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Prior to the introduction of tocilizumab to manage giant cell arteritis (GCA), glucocorticoids (GC) have been the mainstay of therapy, but has been limited by relapses in disease. A recent metanalysis shows that relapses occur in nearly half of patients and are related to the duration of therapy rather than the initial dose of GC.
A literature review found 34 studies (2,505 patients) from 8 RCTs of GCA patients only treated with GC.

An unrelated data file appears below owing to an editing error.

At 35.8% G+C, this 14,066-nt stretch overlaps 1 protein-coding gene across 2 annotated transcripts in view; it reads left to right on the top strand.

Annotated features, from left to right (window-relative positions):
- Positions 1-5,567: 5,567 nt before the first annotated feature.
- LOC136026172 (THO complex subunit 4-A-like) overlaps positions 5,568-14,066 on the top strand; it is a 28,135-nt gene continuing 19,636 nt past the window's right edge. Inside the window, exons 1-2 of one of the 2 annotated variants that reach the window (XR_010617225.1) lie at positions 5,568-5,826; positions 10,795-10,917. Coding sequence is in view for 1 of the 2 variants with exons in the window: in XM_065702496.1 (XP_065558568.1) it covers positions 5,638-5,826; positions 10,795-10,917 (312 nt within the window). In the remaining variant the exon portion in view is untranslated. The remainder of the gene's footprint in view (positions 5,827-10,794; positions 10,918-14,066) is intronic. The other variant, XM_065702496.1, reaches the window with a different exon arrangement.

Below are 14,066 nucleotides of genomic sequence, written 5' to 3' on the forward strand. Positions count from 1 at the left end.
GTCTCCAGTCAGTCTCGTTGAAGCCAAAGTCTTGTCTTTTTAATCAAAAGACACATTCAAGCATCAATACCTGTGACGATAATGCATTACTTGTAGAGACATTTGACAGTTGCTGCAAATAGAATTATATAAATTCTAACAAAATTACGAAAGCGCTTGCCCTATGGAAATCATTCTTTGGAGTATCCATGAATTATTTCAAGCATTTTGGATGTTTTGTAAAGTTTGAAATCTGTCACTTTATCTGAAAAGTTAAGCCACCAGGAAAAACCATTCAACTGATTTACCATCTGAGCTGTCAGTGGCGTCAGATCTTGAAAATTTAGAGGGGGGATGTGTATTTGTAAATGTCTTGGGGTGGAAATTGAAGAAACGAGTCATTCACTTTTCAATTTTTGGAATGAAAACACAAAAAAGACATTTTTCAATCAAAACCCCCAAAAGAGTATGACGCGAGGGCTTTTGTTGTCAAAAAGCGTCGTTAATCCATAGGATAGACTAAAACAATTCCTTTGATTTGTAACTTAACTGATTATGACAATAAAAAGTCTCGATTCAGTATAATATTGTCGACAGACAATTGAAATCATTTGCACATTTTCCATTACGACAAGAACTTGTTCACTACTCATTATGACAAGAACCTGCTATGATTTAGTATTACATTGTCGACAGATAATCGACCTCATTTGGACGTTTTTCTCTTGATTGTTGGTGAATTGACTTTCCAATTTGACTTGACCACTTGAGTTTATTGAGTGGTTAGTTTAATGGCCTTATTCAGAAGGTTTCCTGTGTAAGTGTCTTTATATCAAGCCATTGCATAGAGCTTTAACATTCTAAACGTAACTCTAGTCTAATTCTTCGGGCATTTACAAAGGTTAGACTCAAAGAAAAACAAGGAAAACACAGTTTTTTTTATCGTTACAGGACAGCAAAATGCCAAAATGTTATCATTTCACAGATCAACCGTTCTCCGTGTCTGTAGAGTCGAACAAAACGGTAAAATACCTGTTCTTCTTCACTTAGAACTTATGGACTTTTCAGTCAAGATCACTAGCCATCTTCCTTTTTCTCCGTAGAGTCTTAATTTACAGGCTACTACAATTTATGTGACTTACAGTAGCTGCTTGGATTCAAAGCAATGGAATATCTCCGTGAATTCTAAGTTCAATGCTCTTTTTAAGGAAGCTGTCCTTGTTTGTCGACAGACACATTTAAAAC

The overall prevalence of relapse was 47.2%, higher in RCTS than observational studies (p<0.0001).
The relapse rate was higher in older studies, reflecting a reliance on GC to treat GCA.
Shorter GC regimens were also associated with higher relapse rates (17 studies, rate decrease of 1.7% for one additional month, p<0.001). The duration of GC therapy was shorter in RCTs (12.8 months) than observational studies (28.8 months).
Relapse was not affected by the duration of GC therapy, initial GC dose, duration of follow‐up, sex or age.
These results suggest that trial designs in GCA call for at least 12 months of GC therapy to adequately assess risk of relapse.